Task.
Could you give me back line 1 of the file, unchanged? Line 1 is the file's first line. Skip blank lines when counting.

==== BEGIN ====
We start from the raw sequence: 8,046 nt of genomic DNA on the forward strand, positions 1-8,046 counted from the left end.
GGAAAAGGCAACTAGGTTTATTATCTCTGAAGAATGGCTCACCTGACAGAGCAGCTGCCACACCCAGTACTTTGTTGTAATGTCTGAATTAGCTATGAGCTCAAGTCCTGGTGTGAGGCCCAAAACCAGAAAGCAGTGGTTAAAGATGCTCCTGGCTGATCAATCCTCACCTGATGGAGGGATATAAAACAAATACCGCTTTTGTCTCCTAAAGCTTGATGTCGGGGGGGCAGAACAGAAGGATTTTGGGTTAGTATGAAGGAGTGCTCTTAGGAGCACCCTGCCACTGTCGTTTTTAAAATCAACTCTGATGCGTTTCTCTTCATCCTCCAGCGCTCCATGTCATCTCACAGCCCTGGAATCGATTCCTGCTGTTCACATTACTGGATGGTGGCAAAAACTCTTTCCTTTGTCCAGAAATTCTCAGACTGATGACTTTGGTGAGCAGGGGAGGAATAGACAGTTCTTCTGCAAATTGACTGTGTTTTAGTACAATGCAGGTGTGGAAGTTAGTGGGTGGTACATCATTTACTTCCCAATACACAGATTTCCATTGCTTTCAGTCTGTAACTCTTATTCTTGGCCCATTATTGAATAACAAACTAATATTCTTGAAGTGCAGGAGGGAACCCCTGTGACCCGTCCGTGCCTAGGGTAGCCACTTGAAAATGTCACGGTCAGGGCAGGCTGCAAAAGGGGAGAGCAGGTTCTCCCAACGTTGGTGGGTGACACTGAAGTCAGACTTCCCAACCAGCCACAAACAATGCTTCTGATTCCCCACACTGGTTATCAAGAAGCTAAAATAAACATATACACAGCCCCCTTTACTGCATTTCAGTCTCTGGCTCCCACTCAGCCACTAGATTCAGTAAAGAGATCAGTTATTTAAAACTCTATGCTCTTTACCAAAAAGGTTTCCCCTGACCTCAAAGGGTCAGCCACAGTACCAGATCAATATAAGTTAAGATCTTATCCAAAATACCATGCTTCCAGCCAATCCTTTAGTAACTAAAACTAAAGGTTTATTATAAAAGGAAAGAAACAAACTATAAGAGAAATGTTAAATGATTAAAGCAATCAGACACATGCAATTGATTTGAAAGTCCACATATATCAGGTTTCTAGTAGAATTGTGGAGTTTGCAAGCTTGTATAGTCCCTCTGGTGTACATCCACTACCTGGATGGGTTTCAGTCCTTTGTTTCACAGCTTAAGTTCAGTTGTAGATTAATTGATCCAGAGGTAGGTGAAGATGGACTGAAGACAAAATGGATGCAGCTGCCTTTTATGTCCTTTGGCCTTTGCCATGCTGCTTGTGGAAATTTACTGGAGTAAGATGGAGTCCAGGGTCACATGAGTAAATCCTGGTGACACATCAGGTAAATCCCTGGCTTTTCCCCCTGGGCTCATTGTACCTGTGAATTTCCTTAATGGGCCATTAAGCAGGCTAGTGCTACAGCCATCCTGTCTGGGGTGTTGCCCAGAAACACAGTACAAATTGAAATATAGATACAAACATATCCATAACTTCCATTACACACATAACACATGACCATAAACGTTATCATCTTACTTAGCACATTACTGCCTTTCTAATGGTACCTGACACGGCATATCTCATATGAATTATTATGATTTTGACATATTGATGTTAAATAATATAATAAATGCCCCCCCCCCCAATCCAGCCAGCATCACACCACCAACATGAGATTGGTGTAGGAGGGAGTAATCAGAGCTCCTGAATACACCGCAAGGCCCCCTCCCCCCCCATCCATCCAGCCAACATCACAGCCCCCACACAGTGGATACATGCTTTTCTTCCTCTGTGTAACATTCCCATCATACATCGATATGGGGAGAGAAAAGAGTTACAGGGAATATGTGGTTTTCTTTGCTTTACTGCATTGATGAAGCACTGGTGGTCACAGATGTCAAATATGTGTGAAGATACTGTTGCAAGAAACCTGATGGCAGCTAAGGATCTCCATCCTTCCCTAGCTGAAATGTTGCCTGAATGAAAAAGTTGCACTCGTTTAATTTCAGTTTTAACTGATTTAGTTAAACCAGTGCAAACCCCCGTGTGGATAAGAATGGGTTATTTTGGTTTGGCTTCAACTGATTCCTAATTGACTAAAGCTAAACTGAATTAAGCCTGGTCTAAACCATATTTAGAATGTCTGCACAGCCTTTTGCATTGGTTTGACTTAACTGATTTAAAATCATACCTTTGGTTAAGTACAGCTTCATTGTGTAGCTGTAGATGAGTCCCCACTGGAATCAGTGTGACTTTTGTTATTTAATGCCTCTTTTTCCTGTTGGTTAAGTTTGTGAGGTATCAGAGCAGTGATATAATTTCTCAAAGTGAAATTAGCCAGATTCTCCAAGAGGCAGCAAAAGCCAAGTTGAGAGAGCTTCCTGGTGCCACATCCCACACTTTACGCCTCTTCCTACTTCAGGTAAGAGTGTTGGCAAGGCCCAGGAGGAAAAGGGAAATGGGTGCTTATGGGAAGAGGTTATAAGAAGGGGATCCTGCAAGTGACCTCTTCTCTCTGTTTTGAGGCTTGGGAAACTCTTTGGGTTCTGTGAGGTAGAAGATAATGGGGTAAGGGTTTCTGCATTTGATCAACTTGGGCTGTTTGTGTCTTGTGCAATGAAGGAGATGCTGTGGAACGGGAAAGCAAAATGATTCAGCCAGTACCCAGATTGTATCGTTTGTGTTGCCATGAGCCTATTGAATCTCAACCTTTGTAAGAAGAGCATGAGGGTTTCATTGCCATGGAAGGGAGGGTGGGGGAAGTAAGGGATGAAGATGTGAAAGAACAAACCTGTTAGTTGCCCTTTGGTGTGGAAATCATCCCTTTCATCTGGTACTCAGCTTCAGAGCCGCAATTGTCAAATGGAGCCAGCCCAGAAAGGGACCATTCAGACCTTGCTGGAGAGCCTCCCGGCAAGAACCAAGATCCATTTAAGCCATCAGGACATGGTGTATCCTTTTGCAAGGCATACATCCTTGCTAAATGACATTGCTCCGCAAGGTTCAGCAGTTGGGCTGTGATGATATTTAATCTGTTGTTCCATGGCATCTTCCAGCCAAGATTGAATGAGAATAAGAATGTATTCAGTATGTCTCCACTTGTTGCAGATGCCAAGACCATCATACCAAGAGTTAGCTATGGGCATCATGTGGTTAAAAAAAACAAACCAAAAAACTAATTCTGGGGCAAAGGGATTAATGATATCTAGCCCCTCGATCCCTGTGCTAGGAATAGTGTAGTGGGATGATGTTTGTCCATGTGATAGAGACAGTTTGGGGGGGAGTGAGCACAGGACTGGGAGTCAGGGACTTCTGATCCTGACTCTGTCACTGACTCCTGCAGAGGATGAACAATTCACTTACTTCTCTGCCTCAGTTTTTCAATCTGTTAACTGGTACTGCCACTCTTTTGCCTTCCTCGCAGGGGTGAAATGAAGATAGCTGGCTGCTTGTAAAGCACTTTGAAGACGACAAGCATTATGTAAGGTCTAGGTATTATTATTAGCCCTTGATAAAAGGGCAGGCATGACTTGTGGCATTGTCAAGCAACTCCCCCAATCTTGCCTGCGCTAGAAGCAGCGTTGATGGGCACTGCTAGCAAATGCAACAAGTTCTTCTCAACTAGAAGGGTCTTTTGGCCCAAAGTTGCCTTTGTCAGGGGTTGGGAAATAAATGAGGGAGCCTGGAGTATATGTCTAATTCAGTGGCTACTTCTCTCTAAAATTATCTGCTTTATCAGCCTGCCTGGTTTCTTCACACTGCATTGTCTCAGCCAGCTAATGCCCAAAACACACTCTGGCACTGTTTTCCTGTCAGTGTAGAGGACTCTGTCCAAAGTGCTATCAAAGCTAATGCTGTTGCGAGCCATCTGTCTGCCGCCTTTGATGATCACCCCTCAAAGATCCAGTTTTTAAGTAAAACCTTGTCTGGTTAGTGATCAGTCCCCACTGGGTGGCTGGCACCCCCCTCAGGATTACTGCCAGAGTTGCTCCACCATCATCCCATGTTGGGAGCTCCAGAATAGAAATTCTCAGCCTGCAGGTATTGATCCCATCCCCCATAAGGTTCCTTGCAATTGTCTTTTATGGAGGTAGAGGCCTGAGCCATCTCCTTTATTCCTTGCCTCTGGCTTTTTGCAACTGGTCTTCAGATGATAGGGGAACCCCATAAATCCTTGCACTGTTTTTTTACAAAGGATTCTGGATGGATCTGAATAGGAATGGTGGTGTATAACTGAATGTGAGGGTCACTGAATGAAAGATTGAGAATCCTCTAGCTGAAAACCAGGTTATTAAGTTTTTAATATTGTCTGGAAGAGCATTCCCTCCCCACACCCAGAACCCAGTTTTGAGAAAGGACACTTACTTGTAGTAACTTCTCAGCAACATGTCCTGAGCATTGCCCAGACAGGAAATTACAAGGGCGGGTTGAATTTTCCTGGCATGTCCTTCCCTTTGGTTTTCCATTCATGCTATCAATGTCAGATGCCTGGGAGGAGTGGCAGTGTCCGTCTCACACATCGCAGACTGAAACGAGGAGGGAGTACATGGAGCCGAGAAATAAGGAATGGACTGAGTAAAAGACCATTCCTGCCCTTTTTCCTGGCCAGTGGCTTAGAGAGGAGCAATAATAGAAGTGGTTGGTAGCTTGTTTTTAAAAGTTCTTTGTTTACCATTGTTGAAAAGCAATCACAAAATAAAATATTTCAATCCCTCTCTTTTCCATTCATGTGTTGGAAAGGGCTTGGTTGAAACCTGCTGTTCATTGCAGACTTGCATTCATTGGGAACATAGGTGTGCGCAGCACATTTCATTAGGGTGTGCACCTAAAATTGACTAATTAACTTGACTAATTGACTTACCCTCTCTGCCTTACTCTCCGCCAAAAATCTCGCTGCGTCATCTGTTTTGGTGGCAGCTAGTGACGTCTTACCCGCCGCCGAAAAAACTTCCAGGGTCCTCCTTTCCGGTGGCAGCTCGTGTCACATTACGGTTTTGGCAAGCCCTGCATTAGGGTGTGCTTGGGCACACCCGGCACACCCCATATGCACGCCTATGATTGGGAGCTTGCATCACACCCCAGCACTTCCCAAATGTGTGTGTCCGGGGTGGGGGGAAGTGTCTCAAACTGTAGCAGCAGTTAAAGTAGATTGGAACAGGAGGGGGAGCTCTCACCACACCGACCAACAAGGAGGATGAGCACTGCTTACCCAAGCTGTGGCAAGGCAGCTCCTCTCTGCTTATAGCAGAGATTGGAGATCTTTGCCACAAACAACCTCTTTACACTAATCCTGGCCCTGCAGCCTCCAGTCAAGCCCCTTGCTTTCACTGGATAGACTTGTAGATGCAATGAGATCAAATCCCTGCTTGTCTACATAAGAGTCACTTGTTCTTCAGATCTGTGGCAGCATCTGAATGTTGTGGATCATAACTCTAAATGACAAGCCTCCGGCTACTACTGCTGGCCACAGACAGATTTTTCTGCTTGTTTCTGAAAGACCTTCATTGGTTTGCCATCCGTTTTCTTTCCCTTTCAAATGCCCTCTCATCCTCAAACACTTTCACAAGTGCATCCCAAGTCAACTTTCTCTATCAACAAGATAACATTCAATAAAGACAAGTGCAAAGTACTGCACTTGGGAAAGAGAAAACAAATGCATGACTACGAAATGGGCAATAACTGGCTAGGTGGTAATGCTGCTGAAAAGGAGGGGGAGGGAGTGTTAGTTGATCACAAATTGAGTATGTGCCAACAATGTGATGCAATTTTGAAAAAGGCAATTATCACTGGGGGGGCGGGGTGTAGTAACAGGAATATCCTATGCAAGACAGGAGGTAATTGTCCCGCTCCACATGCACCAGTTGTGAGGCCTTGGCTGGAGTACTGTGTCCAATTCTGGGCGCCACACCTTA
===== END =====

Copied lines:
We start from the raw sequence: 8,046 nt of genomic DNA on the forward strand, positions 1-8,046 counted from the left end.